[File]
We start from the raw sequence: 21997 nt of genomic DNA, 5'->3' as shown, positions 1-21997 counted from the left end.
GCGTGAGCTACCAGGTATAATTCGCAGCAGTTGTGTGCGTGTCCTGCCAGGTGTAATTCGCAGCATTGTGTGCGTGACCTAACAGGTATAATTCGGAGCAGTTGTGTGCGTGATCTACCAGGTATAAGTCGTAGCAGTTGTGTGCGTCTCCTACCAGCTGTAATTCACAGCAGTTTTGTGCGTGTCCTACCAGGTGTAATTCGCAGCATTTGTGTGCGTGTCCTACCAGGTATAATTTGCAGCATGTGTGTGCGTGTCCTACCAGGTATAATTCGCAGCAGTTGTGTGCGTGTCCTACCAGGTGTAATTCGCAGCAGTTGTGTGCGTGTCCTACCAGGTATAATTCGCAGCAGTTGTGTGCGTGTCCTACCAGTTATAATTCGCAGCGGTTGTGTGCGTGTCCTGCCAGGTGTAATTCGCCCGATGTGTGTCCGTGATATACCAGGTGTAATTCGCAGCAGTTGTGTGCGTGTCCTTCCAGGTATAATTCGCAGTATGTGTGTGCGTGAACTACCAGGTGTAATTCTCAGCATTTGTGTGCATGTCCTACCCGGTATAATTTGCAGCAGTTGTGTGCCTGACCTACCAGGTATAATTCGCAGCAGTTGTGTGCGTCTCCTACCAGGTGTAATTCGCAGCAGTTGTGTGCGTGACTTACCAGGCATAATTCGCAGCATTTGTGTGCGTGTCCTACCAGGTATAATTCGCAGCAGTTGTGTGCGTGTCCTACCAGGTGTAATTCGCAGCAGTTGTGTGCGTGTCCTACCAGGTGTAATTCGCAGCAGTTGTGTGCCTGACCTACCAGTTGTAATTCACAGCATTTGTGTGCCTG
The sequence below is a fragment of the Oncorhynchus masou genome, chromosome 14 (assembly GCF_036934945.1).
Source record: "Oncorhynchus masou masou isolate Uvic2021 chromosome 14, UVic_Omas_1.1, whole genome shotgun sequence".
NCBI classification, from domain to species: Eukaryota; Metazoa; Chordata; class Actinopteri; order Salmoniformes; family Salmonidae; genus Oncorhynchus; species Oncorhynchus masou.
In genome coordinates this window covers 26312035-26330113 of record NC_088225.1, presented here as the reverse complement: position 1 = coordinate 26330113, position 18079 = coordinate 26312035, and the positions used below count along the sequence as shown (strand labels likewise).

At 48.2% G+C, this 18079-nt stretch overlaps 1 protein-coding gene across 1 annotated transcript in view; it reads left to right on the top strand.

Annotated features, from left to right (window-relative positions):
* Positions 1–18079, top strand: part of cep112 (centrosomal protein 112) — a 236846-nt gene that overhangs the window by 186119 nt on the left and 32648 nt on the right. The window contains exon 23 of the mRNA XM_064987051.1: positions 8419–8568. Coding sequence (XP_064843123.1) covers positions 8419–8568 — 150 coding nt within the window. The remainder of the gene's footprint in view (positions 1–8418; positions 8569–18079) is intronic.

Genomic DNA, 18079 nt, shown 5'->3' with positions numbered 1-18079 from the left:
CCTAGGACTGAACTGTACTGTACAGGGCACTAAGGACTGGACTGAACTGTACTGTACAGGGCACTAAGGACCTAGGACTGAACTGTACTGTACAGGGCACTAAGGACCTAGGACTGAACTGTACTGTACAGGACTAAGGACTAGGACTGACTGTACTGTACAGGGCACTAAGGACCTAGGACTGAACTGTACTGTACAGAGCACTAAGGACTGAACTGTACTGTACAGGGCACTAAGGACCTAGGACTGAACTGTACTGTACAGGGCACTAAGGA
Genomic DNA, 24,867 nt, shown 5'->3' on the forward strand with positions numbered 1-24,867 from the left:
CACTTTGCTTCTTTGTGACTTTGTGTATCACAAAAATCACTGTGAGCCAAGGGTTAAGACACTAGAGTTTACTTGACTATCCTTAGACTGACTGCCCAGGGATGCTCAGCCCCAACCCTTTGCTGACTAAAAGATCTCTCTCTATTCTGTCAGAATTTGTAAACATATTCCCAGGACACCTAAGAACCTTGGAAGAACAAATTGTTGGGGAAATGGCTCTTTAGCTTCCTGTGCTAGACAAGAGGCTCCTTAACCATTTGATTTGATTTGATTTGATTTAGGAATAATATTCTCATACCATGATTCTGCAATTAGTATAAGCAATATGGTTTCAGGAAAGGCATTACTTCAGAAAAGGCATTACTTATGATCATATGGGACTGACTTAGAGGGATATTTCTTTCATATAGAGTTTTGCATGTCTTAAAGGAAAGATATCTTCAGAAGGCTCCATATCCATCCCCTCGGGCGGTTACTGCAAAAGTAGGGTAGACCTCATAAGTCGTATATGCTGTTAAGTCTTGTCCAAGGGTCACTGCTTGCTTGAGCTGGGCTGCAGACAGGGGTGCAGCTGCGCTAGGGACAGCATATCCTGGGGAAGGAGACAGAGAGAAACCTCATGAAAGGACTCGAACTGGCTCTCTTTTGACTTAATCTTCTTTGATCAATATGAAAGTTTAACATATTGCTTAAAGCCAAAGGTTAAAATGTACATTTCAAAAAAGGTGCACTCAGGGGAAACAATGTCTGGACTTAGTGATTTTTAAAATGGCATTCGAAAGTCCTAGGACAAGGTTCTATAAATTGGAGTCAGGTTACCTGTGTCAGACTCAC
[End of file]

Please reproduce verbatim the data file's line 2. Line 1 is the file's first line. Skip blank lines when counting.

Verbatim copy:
GCGTGAGCTACCAGGTATAATTCGCAGCAGTTGTGTGCGTGTCCTGCCAGGTGTAATTCGCAGCATTGTGTGCGTGACCTAACAGGTATAATTCGGAGCAGTTGTGTGCGTGATCTACCAGGTATAAGTCGTAGCAGTTGTGTGCGTCTCCTACCAGCTGTAATTCACAGCAGTTTTGTGCGTGTCCTACCAGGTGTAATTCGCAGCATTTGTGTGCGTGTCCTACCAGGTATAATTTGCAGCATGTGTGTGCGTGTCCTACCAGGTATAATTCGCAGCAGTTGTGTGCGTGTCCTACCAGGTGTAATTCGCAGCAGTTGTGTGCGTGTCCTACCAGGTATAATTCGCAGCAGTTGTGTGCGTGTCCTACCAGTTATAATTCGCAGCGGTTGTGTGCGTGTCCTGCCAGGTGTAATTCGCCCGATGTGTGTCCGTGATATACCAGGTGTAATTCGCAGCAGTTGTGTGCGTGTCCTTCCAGGTATAATTCGCAGTATGTGTGTGCGTGAACTACCAGGTGTAATTCTCAGCATTTGTGTGCATGTCCTACCCGGTATAATTTGCAGCAGTTGTGTGCCTGACCTACCAGGTATAATTCGCAGCAGTTGTGTGCGTCTCCTACCAGGTGTAATTCGCAGCAGTTGTGTGCGTGACTTACCAGGCATAATTCGCAGCATTTGTGTGCGTGTCCTACCAGGTATAATTCGCAGCAGTTGTGTGCGTGTCCTACCAGGTGTAATTCGCAGCAGTTGTGTGCGTGTCCTACCAGGTGTAATTCGCAGCAGTTGTGTGCCTGACCTACCAGTTGTAATTCACAGCATTTGTGTGCCTG